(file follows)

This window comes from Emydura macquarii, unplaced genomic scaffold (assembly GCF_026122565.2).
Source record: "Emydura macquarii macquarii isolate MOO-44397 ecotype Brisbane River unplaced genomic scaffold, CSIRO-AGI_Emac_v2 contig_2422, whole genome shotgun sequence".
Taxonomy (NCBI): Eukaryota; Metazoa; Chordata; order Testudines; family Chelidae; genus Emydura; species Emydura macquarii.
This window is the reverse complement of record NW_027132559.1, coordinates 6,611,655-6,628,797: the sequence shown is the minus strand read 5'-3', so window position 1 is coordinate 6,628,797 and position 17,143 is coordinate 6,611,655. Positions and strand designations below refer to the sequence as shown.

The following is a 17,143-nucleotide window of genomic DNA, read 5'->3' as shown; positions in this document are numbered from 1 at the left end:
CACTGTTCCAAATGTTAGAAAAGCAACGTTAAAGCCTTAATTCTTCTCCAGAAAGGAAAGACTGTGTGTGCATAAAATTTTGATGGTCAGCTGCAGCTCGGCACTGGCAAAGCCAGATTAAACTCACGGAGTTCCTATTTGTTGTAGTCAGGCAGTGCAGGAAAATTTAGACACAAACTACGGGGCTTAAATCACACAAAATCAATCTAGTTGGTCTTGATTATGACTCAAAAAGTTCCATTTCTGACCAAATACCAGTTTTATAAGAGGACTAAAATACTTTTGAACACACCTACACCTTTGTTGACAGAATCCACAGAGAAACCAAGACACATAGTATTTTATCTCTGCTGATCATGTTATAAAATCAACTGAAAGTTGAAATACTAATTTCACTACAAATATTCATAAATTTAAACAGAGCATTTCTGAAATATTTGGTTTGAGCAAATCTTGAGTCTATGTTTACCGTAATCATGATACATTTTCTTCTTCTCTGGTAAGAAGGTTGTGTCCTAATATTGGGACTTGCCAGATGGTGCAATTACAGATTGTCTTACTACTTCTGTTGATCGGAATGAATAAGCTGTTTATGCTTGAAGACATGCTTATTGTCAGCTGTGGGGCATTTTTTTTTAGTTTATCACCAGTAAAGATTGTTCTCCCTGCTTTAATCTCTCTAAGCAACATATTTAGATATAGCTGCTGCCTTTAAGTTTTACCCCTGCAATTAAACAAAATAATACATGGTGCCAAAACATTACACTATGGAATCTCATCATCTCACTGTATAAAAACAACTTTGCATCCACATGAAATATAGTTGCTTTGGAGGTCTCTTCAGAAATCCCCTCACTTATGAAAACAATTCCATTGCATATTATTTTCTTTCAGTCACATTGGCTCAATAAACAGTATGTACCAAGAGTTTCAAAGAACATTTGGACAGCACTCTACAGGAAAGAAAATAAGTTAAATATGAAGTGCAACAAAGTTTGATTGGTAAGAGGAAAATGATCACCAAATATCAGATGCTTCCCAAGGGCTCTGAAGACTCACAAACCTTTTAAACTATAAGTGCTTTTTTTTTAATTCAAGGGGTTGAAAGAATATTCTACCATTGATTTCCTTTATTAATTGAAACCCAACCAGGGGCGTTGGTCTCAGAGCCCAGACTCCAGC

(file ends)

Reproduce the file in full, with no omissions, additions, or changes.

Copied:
This window comes from Emydura macquarii, unplaced genomic scaffold (assembly GCF_026122565.2).
Source record: "Emydura macquarii macquarii isolate MOO-44397 ecotype Brisbane River unplaced genomic scaffold, CSIRO-AGI_Emac_v2 contig_2422, whole genome shotgun sequence".
Taxonomy (NCBI): Eukaryota; Metazoa; Chordata; order Testudines; family Chelidae; genus Emydura; species Emydura macquarii.
This window is the reverse complement of record NW_027132559.1, coordinates 6,611,655-6,628,797: the sequence shown is the minus strand read 5'-3', so window position 1 is coordinate 6,628,797 and position 17,143 is coordinate 6,611,655. Positions and strand designations below refer to the sequence as shown.

The following is a 17,143-nucleotide window of genomic DNA, read 5'->3' as shown; positions in this document are numbered from 1 at the left end:
CACTGTTCCAAATGTTAGAAAAGCAACGTTAAAGCCTTAATTCTTCTCCAGAAAGGAAAGACTGTGTGTGCATAAAATTTTGATGGTCAGCTGCAGCTCGGCACTGGCAAAGCCAGATTAAACTCACGGAGTTCCTATTTGTTGTAGTCAGGCAGTGCAGGAAAATTTAGACACAAACTACGGGGCTTAAATCACACAAAATCAATCTAGTTGGTCTTGATTATGACTCAAAAAGTTCCATTTCTGACCAAATACCAGTTTTATAAGAGGACTAAAATACTTTTGAACACACCTACACCTTTGTTGACAGAATCCACAGAGAAACCAAGACACATAGTATTTTATCTCTGCTGATCATGTTATAAAATCAACTGAAAGTTGAAATACTAATTTCACTACAAATATTCATAAATTTAAACAGAGCATTTCTGAAATATTTGGTTTGAGCAAATCTTGAGTCTATGTTTACCGTAATCATGATACATTTTCTTCTTCTCTGGTAAGAAGGTTGTGTCCTAATATTGGGACTTGCCAGATGGTGCAATTACAGATTGTCTTACTACTTCTGTTGATCGGAATGAATAAGCTGTTTATGCTTGAAGACATGCTTATTGTCAGCTGTGGGGCATTTTTTTTTAGTTTATCACCAGTAAAGATTGTTCTCCCTGCTTTAATCTCTCTAAGCAACATATTTAGATATAGCTGCTGCCTTTAAGTTTTACCCCTGCAATTAAACAAAATAATACATGGTGCCAAAACATTACACTATGGAATCTCATCATCTCACTGTATAAAAACAACTTTGCATCCACATGAAATATAGTTGCTTTGGAGGTCTCTTCAGAAATCCCCTCACTTATGAAAACAATTCCATTGCATATTATTTTCTTTCAGTCACATTGGCTCAATAAACAGTATGTACCAAGAGTTTCAAAGAACATTTGGACAGCACTCTACAGGAAAGAAAATAAGTTAAATATGAAGTGCAACAAAGTTTGATTGGTAAGAGGAAAATGATCACCAAATATCAGATGCTTCCCAAGGGCTCTGAAGACTCACAAACCTTTTAAACTATAAGTGCTTTTTTTTTAATTCAAGGGGTTGAAAGAATATTCTACCATTGATTTCCTTTATTAATTGAAACCCAACCAGGGGCGTTGGTCTCAGAGCCCAGACTCCAGC